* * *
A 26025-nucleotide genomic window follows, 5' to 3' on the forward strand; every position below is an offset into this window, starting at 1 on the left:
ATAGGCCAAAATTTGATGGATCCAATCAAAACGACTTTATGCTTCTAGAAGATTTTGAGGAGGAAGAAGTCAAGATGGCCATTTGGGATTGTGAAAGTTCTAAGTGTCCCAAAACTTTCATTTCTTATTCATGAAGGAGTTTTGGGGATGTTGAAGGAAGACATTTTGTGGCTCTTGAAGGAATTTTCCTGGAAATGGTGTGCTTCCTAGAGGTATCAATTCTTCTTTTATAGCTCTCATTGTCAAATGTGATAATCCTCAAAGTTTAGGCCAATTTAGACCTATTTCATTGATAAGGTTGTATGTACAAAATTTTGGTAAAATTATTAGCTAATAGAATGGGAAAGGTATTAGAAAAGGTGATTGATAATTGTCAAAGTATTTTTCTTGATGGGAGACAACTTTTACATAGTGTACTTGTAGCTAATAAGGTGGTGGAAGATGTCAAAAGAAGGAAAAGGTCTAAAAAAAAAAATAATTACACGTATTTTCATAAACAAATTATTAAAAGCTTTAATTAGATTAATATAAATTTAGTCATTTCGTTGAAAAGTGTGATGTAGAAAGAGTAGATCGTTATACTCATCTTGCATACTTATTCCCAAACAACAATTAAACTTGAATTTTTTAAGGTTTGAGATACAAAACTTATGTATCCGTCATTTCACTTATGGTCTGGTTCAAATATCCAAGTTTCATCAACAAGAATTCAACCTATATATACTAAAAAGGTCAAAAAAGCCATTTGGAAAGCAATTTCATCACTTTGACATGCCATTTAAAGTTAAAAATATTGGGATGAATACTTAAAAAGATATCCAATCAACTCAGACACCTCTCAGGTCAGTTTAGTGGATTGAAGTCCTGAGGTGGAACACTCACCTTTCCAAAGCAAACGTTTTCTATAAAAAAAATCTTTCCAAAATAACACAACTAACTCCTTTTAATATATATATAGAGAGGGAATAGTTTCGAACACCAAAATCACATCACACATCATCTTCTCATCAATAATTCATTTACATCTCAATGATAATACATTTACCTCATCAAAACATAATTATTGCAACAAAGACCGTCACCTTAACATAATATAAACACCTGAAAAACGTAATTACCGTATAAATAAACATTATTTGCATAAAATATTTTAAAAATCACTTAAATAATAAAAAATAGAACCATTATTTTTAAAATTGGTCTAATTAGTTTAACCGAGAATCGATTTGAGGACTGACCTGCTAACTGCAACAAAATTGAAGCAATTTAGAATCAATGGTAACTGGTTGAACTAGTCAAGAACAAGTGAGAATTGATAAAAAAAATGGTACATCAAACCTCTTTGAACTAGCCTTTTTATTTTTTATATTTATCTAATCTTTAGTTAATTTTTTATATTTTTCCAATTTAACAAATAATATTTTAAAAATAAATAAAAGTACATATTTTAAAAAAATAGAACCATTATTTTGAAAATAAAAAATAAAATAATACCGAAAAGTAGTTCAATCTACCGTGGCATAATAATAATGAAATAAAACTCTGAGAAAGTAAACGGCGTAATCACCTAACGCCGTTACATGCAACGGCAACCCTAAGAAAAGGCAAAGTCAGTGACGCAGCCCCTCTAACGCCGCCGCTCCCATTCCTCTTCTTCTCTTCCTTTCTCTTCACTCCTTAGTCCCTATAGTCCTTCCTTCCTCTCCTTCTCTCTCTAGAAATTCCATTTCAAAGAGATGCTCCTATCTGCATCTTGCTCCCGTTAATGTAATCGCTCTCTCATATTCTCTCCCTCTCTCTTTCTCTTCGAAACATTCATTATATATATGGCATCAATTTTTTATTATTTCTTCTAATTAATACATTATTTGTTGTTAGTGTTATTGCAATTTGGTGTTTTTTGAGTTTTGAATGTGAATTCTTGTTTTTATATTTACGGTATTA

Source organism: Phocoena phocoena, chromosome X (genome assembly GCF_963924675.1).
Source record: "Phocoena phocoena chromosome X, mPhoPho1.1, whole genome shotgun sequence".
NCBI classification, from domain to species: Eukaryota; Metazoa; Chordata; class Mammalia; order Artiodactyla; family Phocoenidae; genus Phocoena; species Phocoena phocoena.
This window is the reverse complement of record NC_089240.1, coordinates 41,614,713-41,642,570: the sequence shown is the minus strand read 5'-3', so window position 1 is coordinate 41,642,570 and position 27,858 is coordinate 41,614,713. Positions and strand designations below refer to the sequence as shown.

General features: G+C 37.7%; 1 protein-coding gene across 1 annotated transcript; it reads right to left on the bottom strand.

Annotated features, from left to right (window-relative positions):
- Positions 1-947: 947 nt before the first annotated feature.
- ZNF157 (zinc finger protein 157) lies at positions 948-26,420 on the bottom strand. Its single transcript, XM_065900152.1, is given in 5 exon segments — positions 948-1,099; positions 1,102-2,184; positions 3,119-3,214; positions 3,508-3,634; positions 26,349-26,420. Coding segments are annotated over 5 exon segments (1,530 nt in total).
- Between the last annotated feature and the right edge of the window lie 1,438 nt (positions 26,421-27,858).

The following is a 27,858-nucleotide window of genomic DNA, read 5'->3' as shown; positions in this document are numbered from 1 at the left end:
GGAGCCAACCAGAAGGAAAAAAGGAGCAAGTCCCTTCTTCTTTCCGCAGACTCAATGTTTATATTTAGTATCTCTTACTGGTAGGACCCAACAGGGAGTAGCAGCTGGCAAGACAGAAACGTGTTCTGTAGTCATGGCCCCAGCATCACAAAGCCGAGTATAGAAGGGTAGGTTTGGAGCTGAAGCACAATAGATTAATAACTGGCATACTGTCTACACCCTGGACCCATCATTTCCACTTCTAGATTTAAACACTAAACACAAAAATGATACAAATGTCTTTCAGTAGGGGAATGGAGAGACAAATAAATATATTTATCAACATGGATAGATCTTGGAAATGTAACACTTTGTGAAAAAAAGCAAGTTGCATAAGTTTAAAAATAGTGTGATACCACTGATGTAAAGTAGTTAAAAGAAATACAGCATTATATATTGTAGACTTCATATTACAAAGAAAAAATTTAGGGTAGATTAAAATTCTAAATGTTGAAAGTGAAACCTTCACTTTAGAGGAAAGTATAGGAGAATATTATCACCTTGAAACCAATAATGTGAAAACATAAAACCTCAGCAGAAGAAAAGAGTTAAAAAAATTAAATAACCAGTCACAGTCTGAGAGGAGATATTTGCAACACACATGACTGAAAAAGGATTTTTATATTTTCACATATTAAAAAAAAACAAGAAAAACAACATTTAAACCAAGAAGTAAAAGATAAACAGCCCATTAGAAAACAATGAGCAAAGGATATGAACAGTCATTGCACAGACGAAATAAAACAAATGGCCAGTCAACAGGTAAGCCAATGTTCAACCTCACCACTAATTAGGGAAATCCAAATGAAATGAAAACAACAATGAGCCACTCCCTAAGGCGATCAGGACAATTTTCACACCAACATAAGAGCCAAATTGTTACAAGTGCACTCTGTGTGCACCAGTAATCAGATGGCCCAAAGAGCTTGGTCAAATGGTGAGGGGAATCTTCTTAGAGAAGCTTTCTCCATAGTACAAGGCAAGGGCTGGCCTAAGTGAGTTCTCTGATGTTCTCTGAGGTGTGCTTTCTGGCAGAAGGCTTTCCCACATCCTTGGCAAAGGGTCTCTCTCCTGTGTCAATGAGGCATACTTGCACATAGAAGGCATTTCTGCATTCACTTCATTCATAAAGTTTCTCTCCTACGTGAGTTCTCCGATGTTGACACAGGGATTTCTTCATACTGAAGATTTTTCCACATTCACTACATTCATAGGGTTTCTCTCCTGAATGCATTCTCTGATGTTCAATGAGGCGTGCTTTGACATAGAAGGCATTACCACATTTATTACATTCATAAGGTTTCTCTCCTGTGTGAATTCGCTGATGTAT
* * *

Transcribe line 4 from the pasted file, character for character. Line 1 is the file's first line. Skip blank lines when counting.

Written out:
Source record: "Phocoena phocoena chromosome X, mPhoPho1.1, whole genome shotgun sequence".